If you’ve been following Tatuaje’s new releases in recent years, you’ve undoubtedly noticed that Pete Johnson has been digging in the vaults and bringing back some high-profile cigars, such as the T110, and then adding new variations on the wrapper, using either a Connecticut broadleaf, Ecuadorian Sumatra or Ecuadorian habano wrapper. That trio could easily be referred to as Tatuaje’s main options for wrappers, and for a while, it seemed like those kinds of releases might make up the majority of new products for Tatuaje.

It was this seeming pattern that Tatuaje got into that had me quite intrigued by one of the company’s new releases at the 2022 PCA Convention & Trade Show, the Tatuaje Havana VI Verocú Blue.

The cigar started appearing on social media in early June, and was notable for the addition of a secondary band with a blue, silver and white color scheme, which when combined with the Havana VI line’s red primary band, gave the cigar a distinctively patriotic feel, especially in light of the upcoming July 4th holiday.

The lineage of this cigar dates back to the mid-2000s and the Havana VI line, one of the first lines to be made by Tatuaje and which uses an Ecuadorian wrapper over a Nicaraguan double binder and filler. It is also notable for being the follow-up to the company’s original Miami-made brown label cigars, though to help lower the cost, the cigar was—and still is—made in Nicaragua.

In 2007, Johnson released the Tatuaje Verocú, a pair of cigars that were released regionally. The Lado Occidental was a 6 1/4 x 52 vitola that was released to retailers in the western half of the United States, while the Zona del Este measured 5 1/2 x 54 and went to retailers in the eastern half of the country.

While originally released as a limited, regional edition, the Havana VI Verocú would go on to become a regular production line, adding several other sizes, all with numerical names. Talking about the Verocú line at the 2015 IPCPR Convention & Trade Show, Johnson described the cigar as “a baby Cojonú or a red label on steroids,” with a blend that used an Ecuadorian habano wrapper over a Nicaraguan double binder and filler.

Fast forward to 2022, and there is a new extension to the Tatuaje Havana VI Verocú line.

The Tatuaje Havana VI Verocú Blue was originally intended to use an Ecuadorian habano claro wrapper, but Johnson eventually settled on a Nicaraguan corojo 99 rosado wrapper during the blending process, which he said spanned four years. This isn’t the first time that Johnson has used this particular wrapper, as it has been used on cigars in the Tatuaje Escasos Collection, a limited production, Miami-made series of cigars that gets its name from the Spanish word for scarce. In 2019, Tatuaje made an Escasos variation on the Brown Label, or Selección de Cazador line, initially using an Ecuadorian rosado habano claro wrapper, though that wrapper was changed to the Nicaraguan corojo 99 shade grown wrapper as of April 2020.

Note: The following shows the various Tatuaje Havana VI Verocú Blue vitolas. Some of these cigars may have been released after this post was originally published. The list was last updated on Dec. 8, 2022.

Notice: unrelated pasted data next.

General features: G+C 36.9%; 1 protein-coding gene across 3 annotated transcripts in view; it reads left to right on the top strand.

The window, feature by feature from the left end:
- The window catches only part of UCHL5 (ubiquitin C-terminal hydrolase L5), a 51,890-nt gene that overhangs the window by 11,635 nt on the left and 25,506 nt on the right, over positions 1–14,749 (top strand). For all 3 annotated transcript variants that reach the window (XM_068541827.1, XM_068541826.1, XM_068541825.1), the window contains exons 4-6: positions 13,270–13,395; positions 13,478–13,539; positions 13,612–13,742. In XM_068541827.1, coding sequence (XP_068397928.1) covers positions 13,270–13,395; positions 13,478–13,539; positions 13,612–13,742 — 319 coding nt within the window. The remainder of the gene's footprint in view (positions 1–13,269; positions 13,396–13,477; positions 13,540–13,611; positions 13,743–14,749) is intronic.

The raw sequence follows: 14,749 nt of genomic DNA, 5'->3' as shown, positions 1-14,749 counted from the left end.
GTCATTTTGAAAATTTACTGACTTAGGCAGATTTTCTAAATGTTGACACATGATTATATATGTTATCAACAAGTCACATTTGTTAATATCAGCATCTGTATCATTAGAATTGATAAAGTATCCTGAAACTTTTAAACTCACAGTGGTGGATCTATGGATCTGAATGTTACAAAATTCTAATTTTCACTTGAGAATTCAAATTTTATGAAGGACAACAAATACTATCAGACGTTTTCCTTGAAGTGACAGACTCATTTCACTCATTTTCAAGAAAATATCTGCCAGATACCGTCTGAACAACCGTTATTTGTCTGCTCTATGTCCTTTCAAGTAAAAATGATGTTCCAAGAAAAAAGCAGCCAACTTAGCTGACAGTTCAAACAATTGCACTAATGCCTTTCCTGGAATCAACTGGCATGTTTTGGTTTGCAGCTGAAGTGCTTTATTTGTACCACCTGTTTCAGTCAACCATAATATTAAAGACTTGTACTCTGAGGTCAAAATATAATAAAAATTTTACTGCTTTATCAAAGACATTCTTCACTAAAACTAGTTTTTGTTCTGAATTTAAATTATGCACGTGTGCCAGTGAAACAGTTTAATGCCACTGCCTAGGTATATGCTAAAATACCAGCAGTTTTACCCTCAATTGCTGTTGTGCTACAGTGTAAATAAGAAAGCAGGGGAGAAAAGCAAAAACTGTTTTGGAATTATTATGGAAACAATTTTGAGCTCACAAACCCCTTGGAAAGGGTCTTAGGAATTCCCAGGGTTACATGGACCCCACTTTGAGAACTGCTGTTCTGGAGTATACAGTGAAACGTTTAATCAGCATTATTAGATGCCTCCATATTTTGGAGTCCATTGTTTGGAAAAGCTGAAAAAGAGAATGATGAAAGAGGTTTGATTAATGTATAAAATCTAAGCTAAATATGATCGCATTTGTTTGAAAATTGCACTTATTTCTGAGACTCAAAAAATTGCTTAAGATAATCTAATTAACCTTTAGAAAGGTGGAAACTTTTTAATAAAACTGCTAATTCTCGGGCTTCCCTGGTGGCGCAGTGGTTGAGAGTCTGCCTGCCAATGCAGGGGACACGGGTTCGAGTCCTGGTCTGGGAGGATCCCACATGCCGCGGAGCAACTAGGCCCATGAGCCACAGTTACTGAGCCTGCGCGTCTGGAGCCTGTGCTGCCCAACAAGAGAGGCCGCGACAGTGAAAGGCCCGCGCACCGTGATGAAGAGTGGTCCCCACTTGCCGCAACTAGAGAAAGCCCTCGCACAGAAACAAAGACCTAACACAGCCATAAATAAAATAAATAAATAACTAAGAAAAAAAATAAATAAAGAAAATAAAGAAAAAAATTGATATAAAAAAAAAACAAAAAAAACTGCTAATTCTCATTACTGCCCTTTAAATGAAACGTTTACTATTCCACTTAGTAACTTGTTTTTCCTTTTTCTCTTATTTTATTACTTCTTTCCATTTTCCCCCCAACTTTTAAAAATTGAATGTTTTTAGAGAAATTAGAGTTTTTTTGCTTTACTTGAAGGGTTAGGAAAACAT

87 Overall Score

If you're a fairly regular smoker of Tatuaje's cigars, particularly the Selección de Cazador, Havana VI and Havana VI Verocú lines, it won't take long to realize that this is a bit of a different profile than you might be used to from Pete Johnson. The first third sets the tone early and while the profile undergoes some changes, it doesn't stray too far from how it started, nor does it turn into anything you might mistake for the aforementioned cigars. That said, I found the Tatuaje Havana VI Verocú Blue No.2 to be a rather enjoyable change of pace from the majority of Tatuajes that I have been smoking lately, especially the first one that I smoked for my own enjoyment, as it immediately caught my attention by way of its lighter profile. This is definitely worth a try, as it would seemingly have a good choice making it into almost any cigar smoker's rotation.

Johnson has said he might release another size or two in the future that would mimic a size in the red label Tatuaje Havana VI Verocú line, though no specifics have been announced yet.

  • Cigar Reviewed: Tatuaje Havana VI Verocú Blue No.2
  • Country of Origin: Nicaragua
  • Factory: My Father Cigars S.A.
  • Wrapper: Nicaragua (Corojo 99 Rosado)
  • Binder: Nicaragua
  • Filler: Nicaragua
  • Length: 5 1/2 Inches
  • Ring Gauge: 54
  • Vitola: Robusto Extra
  • MSRP: $12 (Box of 20, $240; Box of 50, $600)
  • Release Date: August 2022
  • Number of Cigars Released: Regular Production
  • Number of Cigars Smoked For Review: 3

As I take the Tatuaje Havana VI Verocú Blue No.2 out of my humidor and its cellophane sleeve, I find myself thinking of what I would consider being the average color of the shades of wrappers that Tatuaje uses on its cigars. The one on this cigar feels a bit lighter than average and it’s interesting to consider that this cigar’s wrapper is considered a rosado shade. The word rosado means pink or rose-colored, though that’s certainly not the word that comes to mind, as I would be inclined to call the wrapper a light and nutty shade of brown. Beyond that, the leaf is on the dry side, with a bit of bumpiness thanks to the veins of the wrapper and seemingly some of the veins of the binder. The cigar has a bit of give to it but is generally firm and appears to be rolled very well. The aroma from the foot is light and contains a bit of creaminess, saturated cornflakes, cashews and a bit of underlying sweetness that reminds me just a bit of marshmallows. Behind all that, there is a bit of dry wood and just a pinch of pepper, which gently tingles my nostrils. The cold draw is smooth and easy, while the flavor is more subdued than the aroma, offering a soft bread flavor and texture, a bit of creaminess and essentially no pepper.